Monday, March 28, 2016

Cruising the Web

The NYT contrasts the John Kasich of today with the one who served as part of the Gingrich group that ran the House in the 1990s. Now he's running as the guy who just wants to give the electorate a big hug. He's above all the back-and-forth sniping that is such a part of the GOP race. But his colleagues in Ohio and from the 1990s just don't recognize the Kasich who is running today.
These days, Mr. Kasich presents himself as a soothing and unifying figure who can heal a broken country. The approach seems to be working, to a degree: A poll this week showed him catching up to Mr. Trump in Pennsylvania, and national surveys suggest he would make a stronger rival against a Democrat in the fall than the divisive Republican front-runner.

At the Ohio Statehouse, however, Mr. Kasich could be impetuous and unforgiving....

“Anyone who’s been around Governor Kasich knows that it depends on what kind of mood you catch him in,” Mr. Hottinger said.

Several of the governor’s allies and adversaries said they were watching the newly genial Mr. Kasich, as a presidential candidate, with bewilderment.

“I think a lot of people are kind of scratching their heads saying, ‘Where did this John Kasich come from?’ ” said Fred Strahorn, the Democratic minority leader in the Ohio House.
Perhaps he's become more mellow as he's gotten older. He also credits the strengthening of his religious faith. Perhaps, he's seen the light in more ways than one. Or he's just decided that, in a race with Donald Trump as the front-runner and Ted Cruz as the other guy, occupying the "soft and cuddly" spot might help him.

Right now the most reasonable state for Kasich to do well in is his neighboring state of Pennsylvania which votes on April 26. He could spend all his time there and, as polls indicate, he might have a very decent shot at coming in first there. However, Kasich is also working hard in Wisconsin, a winner-take-all-by-congressional-district state, where his efforts are going mostly to steal votes from Cruz and help Trump.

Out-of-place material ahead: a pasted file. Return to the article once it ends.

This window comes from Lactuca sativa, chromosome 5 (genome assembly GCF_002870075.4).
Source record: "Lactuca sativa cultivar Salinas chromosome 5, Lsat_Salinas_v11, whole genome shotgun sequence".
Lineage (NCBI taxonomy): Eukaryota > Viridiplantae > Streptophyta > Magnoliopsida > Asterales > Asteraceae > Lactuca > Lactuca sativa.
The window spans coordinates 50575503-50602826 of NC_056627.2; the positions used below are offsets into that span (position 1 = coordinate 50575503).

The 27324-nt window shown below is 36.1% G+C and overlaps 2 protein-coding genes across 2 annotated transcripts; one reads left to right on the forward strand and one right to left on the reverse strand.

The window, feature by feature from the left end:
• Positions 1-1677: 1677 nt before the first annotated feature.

What is that about? Mr. Kasich doesn’t belong in Wisconsin, where he is a Trump-enabler, not a Trump-stopper. The Emerson poll says “It appears that Kasich is pulling votes from Cruz as Kasich supporters find Cruz more favorable than Trump, 36% to 27%.” If Mr. Kasich wants to keep his own chances open, it would be more logical for him to close shop in Wisconsin immediately and head east, where his own argument says he can be most effective stopping The Donald.
Since Kasich has little hope of winning delegates in Wisconsin and his only hope is a contested convention, it should be in his best interests to get out of Cruz's way instead of splitting the anti-Trump vote and making it more likely that Trump will get to 1,237. Kasich's actions seem to indicate that he doesn't understand this reality.
Pennsylvania is the biggest of five contests on April 26. It will be the big prime-time story of the night. To lose the popular vote in such a huge state would be another crushing defeat for that guy who always wins. Moreover, a Kasich win in the Keystone State would be especially important as an offset to Mr. Trump’s almost inevitable win a week earlier in the proportional contest at New York.

Realistically, if Mr. Kasich doesn’t win Pennsylvania, his campaign will be dead and his entire effort and reputation will be colored permanently with all the pejoratives currently being leveled – quixotic, vain, crazy, self-aggrandizing, etc. His campaign may succumb to these characterizations even beforehand if he isn’t seen as refocusing his efforts on the one contest where his odds are good.